week ending 2022-05-05 General

Mitigation Measures

This site has links to a boatload of studies on masking. 21 of 24 studies found masks to be effective; one was inconclusive and one found that masks were not effective. Ten of the studies date from Dec 2021 or more recently.


There were three studies I found last week which correlate Long COVID with stuff in the gut:

  • This preprint found that most of the people with Long COVID had SARS-CoV-2 RNA in their gut, up to 7 months afterwards. While they didn’t find COVID RNA in the gut of all of the Long COVID patients, they didn’t find COVID RNA in the gut of any of the non-Long COVID patients.
  • This preprint from Turkey and found that the gut flora was very different in kids with MIS-C than healthy controls. That suggests that microbiota treatment might help MIS-C (and maybe also Long COVID).
  • This preprint from the USA found changes in gut flora in both mice and COVID-19 patients.


This article says that Paxlovid leaves a truly awful taste in your mouth. (Note: it’s still better than being on a ventilator!)


This article reports that in the USA, it’s no longer the unvaccinated who are dying: it’s old people who didn’t get boosted. (The unvaxxed still die at higher rates, there’s just a lot fewer of them now.)

This paper suggests another benefit to masking: inoculation (or, more precisely, variolation).  The idea is that masks reduce the amount of virus you get, sometimes to a level that you can fight off which still priming the immune system.

This preprint says that they found antibodies in vaccinated adults’ masks, and in children of vaccinated adults. They theorize that aerosol transmission of antibodies might be happening. 😲


I try not to mention variants until it’s clear that they are an actual problem instead of a theoretical problem. I didn’t mention Lambda, Eta, and Mu for that reason.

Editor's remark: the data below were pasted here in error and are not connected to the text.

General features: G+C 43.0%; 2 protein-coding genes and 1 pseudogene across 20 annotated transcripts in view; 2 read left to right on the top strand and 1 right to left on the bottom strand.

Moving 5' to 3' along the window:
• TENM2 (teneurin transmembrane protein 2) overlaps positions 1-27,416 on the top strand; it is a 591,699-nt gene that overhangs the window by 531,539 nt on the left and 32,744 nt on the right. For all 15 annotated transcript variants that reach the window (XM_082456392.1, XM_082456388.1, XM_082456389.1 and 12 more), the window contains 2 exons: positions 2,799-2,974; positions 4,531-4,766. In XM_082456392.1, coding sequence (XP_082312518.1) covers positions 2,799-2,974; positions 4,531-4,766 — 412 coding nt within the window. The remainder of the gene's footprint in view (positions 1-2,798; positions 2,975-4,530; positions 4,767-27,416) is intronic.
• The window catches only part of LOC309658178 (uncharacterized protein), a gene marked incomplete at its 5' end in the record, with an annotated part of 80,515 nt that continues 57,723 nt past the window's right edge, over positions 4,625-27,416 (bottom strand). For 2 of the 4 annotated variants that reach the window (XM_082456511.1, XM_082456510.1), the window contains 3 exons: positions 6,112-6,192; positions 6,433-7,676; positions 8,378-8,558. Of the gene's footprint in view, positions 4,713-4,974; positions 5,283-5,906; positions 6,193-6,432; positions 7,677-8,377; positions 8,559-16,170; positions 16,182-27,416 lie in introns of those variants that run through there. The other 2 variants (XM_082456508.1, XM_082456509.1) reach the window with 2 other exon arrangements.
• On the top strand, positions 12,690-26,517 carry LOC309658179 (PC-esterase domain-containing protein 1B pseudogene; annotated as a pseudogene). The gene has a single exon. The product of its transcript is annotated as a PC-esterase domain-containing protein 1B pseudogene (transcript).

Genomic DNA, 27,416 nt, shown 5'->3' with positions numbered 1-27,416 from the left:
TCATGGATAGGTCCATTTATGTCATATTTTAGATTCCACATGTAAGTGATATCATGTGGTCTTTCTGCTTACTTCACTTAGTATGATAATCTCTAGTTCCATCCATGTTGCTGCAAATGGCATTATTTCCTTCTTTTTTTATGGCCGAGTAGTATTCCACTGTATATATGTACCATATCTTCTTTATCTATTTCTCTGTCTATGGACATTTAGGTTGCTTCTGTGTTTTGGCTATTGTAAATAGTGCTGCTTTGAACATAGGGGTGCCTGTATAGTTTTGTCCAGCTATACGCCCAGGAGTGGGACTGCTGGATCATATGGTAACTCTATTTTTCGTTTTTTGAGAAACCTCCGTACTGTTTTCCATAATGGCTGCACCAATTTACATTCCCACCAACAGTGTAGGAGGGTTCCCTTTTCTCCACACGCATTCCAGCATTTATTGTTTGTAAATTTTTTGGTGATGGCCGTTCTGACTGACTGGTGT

Well, BA.4 and BA.5 are firmly in the “problem” camp by now. Rates in South Africa are spiking.


BA.4/5 is starting to trickle into other countries; this preprint says that BA.4/BA.5 grow about 8% and 12% faster than BA.2.

This preprint says that although most of the monoclonal antibodies which work against BA.2 work against BA.4/BA.5, cilgavimab (which is one of the components of Paxlovid) doesn’t work very well against BA.4/BA.5. This preprint, however, says that cilgavimab is still effective against BA.4/BA.5, so who knows ¯\_(ツ)_/¯.


Bummer. This article reports that Paxlovid failed to show that it worked as a prophylactic. Patients in the Paxlovid arm of the study did get sick less, but it was not statistically significant.


This study analyzed the blood from kids with MIS-C, kids with ARDS, and healthy kids. They found 85 proteins specific to MIS-C and 52 specific to ARDS, which should help in understanding (and later, treating) the conditions.

You probably think COVID-19 symptoms are associated with breathing. I’ve been seeing things (including this article) which says that Omicron frequently has gastrointestinal symptoms. So if you’ve got diarrhea or vomiting, that might be COVID-19 and not food poisoning.

Recommended Reading

This article talks about the progress developing a pan-coronavirus vaccine. (It mentions ten different programs.)

COVID-19 is not the flu. However, this article has some interesting things to say about how COVID-19 is becoming more flu-like: less overdispersed, easier to treat, more predictable.